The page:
In reaching its decision to reverse the SRO and rule in favor of the parents, the SDNY considered the amount of deference, if any, that a federal court should grant to administrative decisions. This has been and likely will continue to be a hotly-litigated issue in IDEA cases. The Court asserted that "the deference owed to an SRO's decision depends on the quality of that opinion" (citing to R.E., 694 F.3d at 189) or its “persuasiveness” (citing to M.H. II, 685 F.3d at 244).
The SRO's Decision on this issue cannot be described as “well-reasoned” or “based on substantially greater familiarity with the evidence and the witnesses than the reviewing court,” M.H. II, 685 F.3d at 244, and therefore merits no deference. The Court thus turns to the IHO's decision. See R.E., 694 F.3d at 189.And later added:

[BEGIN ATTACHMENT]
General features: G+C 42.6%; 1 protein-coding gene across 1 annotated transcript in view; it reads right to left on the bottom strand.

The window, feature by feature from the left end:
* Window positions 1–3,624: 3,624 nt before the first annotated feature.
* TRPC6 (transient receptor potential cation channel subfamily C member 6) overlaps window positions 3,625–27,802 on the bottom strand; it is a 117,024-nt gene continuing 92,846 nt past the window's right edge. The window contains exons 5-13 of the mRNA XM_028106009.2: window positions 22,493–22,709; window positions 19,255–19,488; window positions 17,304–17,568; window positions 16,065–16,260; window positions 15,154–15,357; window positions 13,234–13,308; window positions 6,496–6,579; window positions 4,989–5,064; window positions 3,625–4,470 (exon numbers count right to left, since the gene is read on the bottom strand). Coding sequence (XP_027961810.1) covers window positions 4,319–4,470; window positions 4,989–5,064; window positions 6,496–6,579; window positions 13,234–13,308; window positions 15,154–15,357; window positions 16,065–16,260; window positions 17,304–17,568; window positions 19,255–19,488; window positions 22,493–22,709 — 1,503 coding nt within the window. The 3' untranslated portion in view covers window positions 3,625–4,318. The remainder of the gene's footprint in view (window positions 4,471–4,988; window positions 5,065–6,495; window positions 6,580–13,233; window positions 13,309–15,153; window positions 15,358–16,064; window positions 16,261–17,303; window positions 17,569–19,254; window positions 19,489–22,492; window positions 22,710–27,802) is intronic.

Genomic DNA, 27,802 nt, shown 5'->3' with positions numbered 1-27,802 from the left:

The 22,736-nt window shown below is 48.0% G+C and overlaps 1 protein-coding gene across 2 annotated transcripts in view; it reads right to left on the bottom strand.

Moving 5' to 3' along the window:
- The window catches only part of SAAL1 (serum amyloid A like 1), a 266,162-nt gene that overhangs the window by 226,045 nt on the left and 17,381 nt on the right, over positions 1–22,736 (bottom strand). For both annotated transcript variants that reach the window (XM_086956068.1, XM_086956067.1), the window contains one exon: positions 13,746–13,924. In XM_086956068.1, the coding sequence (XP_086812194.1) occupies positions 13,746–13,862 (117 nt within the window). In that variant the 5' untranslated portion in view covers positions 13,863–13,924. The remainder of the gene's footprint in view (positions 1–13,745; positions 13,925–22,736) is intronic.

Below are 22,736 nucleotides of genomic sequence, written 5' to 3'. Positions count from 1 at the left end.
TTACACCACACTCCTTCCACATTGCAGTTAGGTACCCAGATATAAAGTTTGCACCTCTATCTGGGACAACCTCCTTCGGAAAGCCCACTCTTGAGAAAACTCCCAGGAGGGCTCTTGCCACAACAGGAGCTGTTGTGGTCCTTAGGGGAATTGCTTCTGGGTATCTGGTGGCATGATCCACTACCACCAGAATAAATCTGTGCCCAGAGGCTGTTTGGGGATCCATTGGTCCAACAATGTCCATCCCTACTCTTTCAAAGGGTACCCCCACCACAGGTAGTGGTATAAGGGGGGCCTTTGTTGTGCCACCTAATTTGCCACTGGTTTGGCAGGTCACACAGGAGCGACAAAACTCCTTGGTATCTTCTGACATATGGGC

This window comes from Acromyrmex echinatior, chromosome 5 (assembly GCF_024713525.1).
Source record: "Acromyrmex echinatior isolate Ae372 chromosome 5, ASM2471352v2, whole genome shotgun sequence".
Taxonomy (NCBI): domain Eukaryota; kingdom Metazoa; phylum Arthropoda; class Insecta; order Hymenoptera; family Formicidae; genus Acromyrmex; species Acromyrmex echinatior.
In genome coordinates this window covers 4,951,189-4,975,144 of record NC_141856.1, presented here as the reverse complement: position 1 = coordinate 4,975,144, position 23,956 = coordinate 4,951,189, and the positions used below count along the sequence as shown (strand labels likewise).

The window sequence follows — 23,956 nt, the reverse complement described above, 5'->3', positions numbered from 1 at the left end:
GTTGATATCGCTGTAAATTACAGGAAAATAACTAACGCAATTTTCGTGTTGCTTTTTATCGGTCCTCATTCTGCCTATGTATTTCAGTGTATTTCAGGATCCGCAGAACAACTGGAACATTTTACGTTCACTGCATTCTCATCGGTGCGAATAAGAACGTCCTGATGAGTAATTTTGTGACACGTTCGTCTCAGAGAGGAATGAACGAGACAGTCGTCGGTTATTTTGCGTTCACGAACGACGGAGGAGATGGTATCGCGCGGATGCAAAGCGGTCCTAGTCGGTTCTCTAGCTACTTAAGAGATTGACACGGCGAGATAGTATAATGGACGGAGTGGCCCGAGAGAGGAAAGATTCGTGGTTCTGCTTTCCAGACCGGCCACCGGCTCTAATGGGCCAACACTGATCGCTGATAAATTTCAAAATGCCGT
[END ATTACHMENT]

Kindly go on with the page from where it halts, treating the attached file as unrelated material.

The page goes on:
The SRO's Decision on this issue merely states the issue, states the conclusion, summarizes the CSE meetings and the IEP, states the conclusion again, summarizes the evidence presented at the hearing, and then states the conclusion a third and final time. Id. at 12–15. At no point does the SRO actually analyze the evidence or explain the reasons for its determination.
For a related decision with a similar outcome see B.R. ex rel. K.O. v. New York City Dept. of Educ., 2012 WL 6691046 (S.D.N.Y. Dec. 26, 2012).